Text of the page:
Reviewed by Gerald A. Weiner

In the time of Trump, in the time of troubles, there is a great need to understand how we got
there. The writings of Vladislav Solc and George Didier, take us beyond a narcissistic sociopath into the
religious space that supports him.
Didier and Solc analyze and explain how the dark side of the Shadow, what they call “Dark
Religion” has shaped radical fundamentalism. They take this one step further and tell us that we should
oppose all forms of moral absolutism. For them, individuation is both a psychological and a religious
process. The two are inseparable. The authors are continuing C.G. Jung’s quest to understand the
numinosum. To them, extreme religion threatens our very existence.
In their introduction, the authors pose questions that should be important to all of us. How
does one recognize Dark Religion? Who are the most vulnerable to its seduction and alluring energy?
What happens when a person becomes possessed by the energies of the Self that are not made
conscious? Why is it that spirituality remains part of human nature and one of our most essential needs?
Throughout the book they answer these questions from a Jungian perspective. They also provide us with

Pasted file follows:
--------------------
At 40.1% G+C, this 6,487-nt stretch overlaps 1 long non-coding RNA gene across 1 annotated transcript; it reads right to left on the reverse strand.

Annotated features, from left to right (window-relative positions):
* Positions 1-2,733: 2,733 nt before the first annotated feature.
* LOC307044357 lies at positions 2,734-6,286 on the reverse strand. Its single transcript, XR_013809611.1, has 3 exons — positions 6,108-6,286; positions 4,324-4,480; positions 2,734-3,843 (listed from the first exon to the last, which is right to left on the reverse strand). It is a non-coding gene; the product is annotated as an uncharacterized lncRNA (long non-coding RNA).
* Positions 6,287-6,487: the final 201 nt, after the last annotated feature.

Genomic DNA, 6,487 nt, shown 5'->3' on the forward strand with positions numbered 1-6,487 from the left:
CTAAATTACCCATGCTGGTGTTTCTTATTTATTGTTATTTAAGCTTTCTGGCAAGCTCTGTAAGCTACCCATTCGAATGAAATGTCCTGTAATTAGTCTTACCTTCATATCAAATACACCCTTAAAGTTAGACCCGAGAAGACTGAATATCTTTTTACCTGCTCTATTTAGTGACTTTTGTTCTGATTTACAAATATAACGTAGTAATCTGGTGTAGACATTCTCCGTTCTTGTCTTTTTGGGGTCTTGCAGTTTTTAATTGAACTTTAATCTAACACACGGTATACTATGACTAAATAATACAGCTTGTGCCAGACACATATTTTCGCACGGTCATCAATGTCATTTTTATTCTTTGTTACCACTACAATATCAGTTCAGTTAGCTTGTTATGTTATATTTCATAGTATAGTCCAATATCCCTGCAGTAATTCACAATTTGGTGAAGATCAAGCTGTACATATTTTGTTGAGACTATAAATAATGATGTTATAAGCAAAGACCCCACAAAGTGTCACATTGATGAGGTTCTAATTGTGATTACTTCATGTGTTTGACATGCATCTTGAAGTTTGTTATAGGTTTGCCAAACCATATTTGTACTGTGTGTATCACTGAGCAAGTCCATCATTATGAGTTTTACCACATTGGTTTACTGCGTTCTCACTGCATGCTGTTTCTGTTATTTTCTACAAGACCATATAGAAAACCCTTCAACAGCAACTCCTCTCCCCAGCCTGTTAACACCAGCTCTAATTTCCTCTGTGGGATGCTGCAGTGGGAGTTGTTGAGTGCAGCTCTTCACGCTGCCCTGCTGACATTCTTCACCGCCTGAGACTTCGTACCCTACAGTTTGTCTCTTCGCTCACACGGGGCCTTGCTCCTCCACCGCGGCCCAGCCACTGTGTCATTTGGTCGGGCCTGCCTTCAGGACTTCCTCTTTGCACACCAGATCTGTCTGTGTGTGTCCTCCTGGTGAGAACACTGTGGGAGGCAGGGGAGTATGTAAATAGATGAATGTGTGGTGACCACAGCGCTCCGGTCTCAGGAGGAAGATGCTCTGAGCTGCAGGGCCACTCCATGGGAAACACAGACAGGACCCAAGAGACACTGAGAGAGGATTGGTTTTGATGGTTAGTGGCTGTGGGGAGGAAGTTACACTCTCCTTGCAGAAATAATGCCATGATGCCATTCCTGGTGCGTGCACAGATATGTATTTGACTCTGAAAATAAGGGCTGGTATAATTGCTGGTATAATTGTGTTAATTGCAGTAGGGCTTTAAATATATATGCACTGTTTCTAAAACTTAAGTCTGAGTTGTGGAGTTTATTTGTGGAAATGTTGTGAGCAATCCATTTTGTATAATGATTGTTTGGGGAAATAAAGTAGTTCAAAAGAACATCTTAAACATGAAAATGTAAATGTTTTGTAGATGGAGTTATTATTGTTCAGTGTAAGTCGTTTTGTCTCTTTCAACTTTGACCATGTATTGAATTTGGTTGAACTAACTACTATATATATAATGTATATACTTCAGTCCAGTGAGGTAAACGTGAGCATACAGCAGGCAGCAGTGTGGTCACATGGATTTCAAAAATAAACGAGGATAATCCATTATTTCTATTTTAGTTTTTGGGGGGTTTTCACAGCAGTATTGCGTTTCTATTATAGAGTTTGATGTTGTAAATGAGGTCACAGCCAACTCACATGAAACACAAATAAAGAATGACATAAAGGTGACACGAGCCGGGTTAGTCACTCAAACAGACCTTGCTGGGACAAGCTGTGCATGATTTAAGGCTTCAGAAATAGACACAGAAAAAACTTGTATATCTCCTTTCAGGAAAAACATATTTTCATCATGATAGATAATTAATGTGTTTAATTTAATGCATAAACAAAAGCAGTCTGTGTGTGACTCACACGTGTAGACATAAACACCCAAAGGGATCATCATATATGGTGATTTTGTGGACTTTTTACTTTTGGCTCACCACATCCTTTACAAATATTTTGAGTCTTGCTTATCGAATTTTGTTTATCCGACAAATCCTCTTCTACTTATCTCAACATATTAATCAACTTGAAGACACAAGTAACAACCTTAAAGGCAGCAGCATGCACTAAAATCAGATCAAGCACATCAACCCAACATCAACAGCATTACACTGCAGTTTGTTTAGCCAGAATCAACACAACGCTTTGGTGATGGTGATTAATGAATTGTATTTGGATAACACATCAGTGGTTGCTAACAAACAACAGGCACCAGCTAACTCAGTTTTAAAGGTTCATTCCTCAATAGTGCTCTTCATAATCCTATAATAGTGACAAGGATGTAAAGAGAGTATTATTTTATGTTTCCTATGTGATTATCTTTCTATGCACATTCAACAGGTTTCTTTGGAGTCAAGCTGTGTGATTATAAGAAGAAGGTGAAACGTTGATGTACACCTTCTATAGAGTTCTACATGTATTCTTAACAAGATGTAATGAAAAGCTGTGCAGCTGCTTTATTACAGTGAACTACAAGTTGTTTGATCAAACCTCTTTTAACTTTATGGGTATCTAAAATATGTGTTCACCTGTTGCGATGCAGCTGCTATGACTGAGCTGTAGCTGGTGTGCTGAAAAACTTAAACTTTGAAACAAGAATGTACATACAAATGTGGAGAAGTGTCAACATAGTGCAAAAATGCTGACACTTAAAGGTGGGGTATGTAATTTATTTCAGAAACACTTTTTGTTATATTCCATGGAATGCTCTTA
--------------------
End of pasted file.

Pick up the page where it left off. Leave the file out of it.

interesting examples of client cases, all of which furthers our knowledge of Dark Religion.
According to the authors, Dark Religion obscures the true nature of spirituality and cripples
one’s relationship to numinosity. The fundamentalist believes he/she has established one-to one
correspondence of identity with God. By doing this they confuse their own will and actions with the will
and actions of God. In extreme cases it becomes easy for them to justify murder in the name of God.
Solc and Didier provide us with many insight into this thought process. As they explain, the
fundamentalist hides behind the image of God and assumes God’s authority as their own. Only they
know the will of God. (…)

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